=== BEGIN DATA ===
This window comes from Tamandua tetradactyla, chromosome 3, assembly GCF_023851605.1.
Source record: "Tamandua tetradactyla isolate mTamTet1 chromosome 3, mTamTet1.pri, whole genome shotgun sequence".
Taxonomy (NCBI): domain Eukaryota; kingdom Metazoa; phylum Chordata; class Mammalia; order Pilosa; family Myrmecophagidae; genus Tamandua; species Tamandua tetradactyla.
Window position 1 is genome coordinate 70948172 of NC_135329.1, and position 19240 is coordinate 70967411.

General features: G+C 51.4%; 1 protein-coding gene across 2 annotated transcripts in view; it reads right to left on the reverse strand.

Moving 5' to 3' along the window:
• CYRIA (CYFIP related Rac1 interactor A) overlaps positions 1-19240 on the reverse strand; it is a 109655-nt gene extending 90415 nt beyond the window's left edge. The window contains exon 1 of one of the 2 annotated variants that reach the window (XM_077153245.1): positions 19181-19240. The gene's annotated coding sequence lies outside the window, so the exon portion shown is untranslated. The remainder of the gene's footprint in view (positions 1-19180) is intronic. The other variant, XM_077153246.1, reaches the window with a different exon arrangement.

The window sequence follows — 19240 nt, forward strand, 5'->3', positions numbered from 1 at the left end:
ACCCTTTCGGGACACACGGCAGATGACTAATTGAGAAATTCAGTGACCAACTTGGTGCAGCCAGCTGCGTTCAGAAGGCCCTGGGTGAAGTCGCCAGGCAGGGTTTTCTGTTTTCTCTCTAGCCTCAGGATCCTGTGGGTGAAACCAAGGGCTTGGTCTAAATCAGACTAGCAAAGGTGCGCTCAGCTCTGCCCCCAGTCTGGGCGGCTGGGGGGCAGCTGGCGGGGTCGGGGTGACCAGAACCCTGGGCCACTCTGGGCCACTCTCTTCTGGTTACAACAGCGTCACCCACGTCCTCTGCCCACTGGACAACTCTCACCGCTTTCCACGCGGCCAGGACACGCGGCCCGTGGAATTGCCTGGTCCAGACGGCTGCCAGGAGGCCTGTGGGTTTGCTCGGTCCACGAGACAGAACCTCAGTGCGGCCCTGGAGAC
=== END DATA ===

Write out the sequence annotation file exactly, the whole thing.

This window comes from Tamandua tetradactyla, chromosome 3, assembly GCF_023851605.1.
Source record: "Tamandua tetradactyla isolate mTamTet1 chromosome 3, mTamTet1.pri, whole genome shotgun sequence".
Taxonomy (NCBI): domain Eukaryota; kingdom Metazoa; phylum Chordata; class Mammalia; order Pilosa; family Myrmecophagidae; genus Tamandua; species Tamandua tetradactyla.
Window position 1 is genome coordinate 70948172 of NC_135329.1, and position 19240 is coordinate 70967411.

General features: G+C 51.4%; 1 protein-coding gene across 2 annotated transcripts in view; it reads right to left on the reverse strand.

Moving 5' to 3' along the window:
• CYRIA (CYFIP related Rac1 interactor A) overlaps positions 1-19240 on the reverse strand; it is a 109655-nt gene extending 90415 nt beyond the window's left edge. The window contains exon 1 of one of the 2 annotated variants that reach the window (XM_077153245.1): positions 19181-19240. The gene's annotated coding sequence lies outside the window, so the exon portion shown is untranslated. The remainder of the gene's footprint in view (positions 1-19180) is intronic. The other variant, XM_077153246.1, reaches the window with a different exon arrangement.

The window sequence follows — 19240 nt, forward strand, 5'->3', positions numbered from 1 at the left end:
ACCCTTTCGGGACACACGGCAGATGACTAATTGAGAAATTCAGTGACCAACTTGGTGCAGCCAGCTGCGTTCAGAAGGCCCTGGGTGAAGTCGCCAGGCAGGGTTTTCTGTTTTCTCTCTAGCCTCAGGATCCTGTGGGTGAAACCAAGGGCTTGGTCTAAATCAGACTAGCAAAGGTGCGCTCAGCTCTGCCCCCAGTCTGGGCGGCTGGGGGGCAGCTGGCGGGGTCGGGGTGACCAGAACCCTGGGCCACTCTGGGCCACTCTCTTCTGGTTACAACAGCGTCACCCACGTCCTCTGCCCACTGGACAACTCTCACCGCTTTCCACGCGGCCAGGACACGCGGCCCGTGGAATTGCCTGGTCCAGACGGCTGCCAGGAGGCCTGTGGGTTTGCTCGGTCCACGAGACAGAACCTCAGTGCGGCCCTGGAGAC